Government Intervention · Jesse

ABC Stores

Jesse is attending a camp focused on people trying to correct their lives after heavy use of drugs or alcohol. Fed up, he questions if the group leader had every really hurt someone. The group leader shares his experience of killing his daughter after getting drunk. He lived in a state with an ABC (Alcoholic Beverage Control) store that closed at 5 PM. Some states regulate the sale of alcohol in attempts to limit its consumption, but this can have unintended consequences. Because alcohol is not readily available, some consumers purchase more than they might need. The group leader admits to doing so, drinking too much, and then killing his daughter.

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Government Intervention · Walter

Missing Serial Number

In addition to depicting the underground market for firearms, this clip is also useful to spark a discussion about gun control policies. Walter could purchase a gun legally since he doesn’t have a criminal record, but he’s willing to purchase an illegal one without a serial number.

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Government Intervention · Skyler · Walter

Money Laundering

Skyler starts doing the books for Walter’s drug income and is ready to learn how the money gets laundered. She doesn’t think Saul’s setup is legitimate enough to get past the IRS so she wants to talk to him directly. It turns out that Saul’s ideas seem ludicrous to her. One unintended consequence of policies that outlaw the production/distribution/consumption of drugs is the creation of money-laundering operations such as “Ice Station Zebra Associates”. Walter uses this “company” to launder the money he earns from manufacturing methamphetamine.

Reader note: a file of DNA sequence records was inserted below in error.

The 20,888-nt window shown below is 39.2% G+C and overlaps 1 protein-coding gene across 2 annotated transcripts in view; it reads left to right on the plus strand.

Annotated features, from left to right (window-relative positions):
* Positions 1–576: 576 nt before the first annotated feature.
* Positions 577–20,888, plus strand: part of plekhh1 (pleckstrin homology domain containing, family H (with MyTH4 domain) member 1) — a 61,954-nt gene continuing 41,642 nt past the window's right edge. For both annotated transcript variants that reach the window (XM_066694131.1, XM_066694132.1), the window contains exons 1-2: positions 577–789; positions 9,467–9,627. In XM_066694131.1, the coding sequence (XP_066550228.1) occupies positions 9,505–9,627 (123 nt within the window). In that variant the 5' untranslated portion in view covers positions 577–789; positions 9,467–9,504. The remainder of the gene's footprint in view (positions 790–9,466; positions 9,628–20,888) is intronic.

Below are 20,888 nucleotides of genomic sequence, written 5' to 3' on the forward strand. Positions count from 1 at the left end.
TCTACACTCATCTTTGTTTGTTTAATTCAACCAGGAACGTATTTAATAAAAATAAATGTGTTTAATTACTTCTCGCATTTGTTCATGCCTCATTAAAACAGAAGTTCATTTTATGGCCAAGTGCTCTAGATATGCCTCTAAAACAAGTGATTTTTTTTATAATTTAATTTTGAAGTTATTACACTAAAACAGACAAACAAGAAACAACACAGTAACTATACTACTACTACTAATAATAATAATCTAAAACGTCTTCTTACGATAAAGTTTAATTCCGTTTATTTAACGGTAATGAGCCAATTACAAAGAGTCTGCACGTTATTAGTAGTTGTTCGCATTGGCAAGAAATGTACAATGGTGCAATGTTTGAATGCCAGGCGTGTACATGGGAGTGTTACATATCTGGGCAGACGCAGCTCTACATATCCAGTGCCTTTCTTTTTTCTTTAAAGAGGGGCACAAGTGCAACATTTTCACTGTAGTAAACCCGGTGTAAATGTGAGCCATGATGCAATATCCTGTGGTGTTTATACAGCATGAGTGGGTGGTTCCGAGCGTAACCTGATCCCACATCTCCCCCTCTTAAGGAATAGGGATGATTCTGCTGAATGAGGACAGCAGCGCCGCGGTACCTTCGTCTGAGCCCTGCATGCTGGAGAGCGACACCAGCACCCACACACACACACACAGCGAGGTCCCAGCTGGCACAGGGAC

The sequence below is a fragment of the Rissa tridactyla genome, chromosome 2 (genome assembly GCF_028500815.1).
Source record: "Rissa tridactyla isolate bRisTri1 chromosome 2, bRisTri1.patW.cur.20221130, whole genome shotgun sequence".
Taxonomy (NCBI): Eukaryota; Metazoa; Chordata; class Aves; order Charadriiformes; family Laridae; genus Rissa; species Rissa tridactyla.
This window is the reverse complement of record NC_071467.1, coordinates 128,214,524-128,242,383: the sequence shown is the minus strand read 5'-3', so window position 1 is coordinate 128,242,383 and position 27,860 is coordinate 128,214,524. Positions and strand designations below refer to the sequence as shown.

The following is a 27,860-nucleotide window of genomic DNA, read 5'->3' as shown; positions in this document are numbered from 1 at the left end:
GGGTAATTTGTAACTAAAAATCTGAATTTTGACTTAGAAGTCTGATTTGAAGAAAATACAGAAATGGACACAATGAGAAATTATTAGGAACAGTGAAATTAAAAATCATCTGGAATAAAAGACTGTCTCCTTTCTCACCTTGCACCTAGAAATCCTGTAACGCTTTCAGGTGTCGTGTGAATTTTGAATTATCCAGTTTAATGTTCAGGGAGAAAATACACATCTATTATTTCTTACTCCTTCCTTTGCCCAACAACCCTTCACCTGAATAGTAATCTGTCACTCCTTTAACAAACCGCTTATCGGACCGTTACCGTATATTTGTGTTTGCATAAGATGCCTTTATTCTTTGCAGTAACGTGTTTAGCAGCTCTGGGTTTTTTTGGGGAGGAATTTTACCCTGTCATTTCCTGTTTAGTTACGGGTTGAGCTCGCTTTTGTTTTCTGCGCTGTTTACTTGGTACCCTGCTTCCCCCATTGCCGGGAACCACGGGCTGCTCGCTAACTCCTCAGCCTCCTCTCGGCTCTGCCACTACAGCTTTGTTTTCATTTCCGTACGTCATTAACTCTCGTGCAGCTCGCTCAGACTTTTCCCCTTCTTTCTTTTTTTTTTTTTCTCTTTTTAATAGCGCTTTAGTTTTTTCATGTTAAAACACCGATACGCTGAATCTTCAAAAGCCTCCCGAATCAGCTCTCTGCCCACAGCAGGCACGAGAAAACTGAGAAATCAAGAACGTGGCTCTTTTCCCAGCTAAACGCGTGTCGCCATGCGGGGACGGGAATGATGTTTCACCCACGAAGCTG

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Externalities & Types of Goods · Government Intervention · Skyler

Water Contamination

Skyler gets Bogdan to sell his car wash under an elaborate ruse where it appears he is contaminating the local groundwater. While the company isn’t actually polluting the groundwater, companies that contaminate groundwater are imposing external costs on society and are not accurately accounting for that cost in their pricing. While the optimal amount of groundwater pollution probably isn’t zero, with negative externalities, firms are overproducing. Governments often take a command-and-control approach to some forms of regulation and insist that companies pay steep fines for violations.

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